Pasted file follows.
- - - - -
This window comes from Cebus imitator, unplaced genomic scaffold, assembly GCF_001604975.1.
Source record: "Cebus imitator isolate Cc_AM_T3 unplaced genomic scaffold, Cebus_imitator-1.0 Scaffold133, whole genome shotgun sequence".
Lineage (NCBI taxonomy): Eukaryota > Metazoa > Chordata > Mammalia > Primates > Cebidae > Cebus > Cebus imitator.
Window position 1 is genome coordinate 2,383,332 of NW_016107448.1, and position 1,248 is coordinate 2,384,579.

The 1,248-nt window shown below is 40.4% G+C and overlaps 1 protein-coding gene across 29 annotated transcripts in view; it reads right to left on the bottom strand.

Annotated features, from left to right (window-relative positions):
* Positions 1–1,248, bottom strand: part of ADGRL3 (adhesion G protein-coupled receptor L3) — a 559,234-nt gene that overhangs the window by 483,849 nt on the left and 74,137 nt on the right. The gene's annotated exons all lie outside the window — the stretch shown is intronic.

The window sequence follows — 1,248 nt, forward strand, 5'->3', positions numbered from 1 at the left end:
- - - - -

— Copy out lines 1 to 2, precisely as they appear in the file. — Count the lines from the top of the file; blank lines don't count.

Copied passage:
This window comes from Cebus imitator, unplaced genomic scaffold, assembly GCF_001604975.1.
Source record: "Cebus imitator isolate Cc_AM_T3 unplaced genomic scaffold, Cebus_imitator-1.0 Scaffold133, whole genome shotgun sequence".